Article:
When UTC Aerospace Systems and Rockwell Collins banded to form Collins Aerospace, Canada - which provided a respectable C$1 billion in business to the group last year - was hardly top of mind. Top brass, who now had 300 global sites, 70,000 employees and US$23 billion in business to manage, had bigger fish to fry.
However, Canadian president and managing director Lee Obst sees a slew of opportunities to broaden its mission systems, tactical communications, avionics and other offerings. One possibility: to leverage Collins Aerospace's successes in the simulations field to add value to Canada's coming Future Aircrew Training programme. The idea is to provide government and private higher tier players with hardware, visual systems, live-virtual systems and other capabilities that fit into broader solution packages.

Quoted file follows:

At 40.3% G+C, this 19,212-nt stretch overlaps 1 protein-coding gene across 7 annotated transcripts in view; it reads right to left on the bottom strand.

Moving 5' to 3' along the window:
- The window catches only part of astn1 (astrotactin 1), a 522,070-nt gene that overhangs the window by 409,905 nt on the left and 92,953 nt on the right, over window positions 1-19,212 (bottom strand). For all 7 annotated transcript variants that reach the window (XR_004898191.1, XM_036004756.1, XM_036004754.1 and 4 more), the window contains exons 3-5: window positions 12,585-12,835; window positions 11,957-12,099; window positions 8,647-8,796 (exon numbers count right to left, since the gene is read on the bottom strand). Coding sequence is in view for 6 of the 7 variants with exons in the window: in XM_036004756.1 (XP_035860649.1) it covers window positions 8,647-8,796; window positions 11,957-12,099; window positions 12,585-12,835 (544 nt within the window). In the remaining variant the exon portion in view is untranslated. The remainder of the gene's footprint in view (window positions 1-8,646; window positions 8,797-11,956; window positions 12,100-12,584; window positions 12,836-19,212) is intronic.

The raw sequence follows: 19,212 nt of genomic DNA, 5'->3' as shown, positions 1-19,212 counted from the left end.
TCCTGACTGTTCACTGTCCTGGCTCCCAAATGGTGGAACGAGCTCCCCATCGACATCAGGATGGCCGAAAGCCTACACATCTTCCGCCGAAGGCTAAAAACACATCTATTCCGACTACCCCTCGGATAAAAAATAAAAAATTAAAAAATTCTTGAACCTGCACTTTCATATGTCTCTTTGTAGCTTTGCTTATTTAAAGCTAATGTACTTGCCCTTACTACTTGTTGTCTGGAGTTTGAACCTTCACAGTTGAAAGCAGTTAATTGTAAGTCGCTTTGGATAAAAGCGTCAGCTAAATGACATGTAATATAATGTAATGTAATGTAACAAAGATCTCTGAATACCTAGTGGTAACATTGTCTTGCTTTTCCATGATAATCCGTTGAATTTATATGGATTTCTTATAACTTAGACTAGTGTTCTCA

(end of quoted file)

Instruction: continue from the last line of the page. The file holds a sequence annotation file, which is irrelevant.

Collins Aerospace has already built two flight simulators for Canada's CH-148 helicopter programme and participated in projects with Bluedrop Learning Systems and CAE. Collins is also working with the Canadian government and prime contractors on the Future Fighter Capability Project bidding process to provide local support options no matter who emerges as the final winner.
The company's biggest hopes may be in targeted opportunities.
For example, it took advantage of increased interest in the days leading up to CANSEC to demonstrate its Coalescence mixed reality technology (pictured) to Canadian Department of National Defence personnel. The system, which merges real-world views and synthetic environments, is currently being tested in Orlando with an initial client. The technology could eventually have applications in land, sea and air training environments.
Collins Aerospace also demonstrated the advanced connectivity, situational awareness and decision-making capabilities in its Pro Line Fusion avionics system, as well as with Wideband HF and navigation solutions.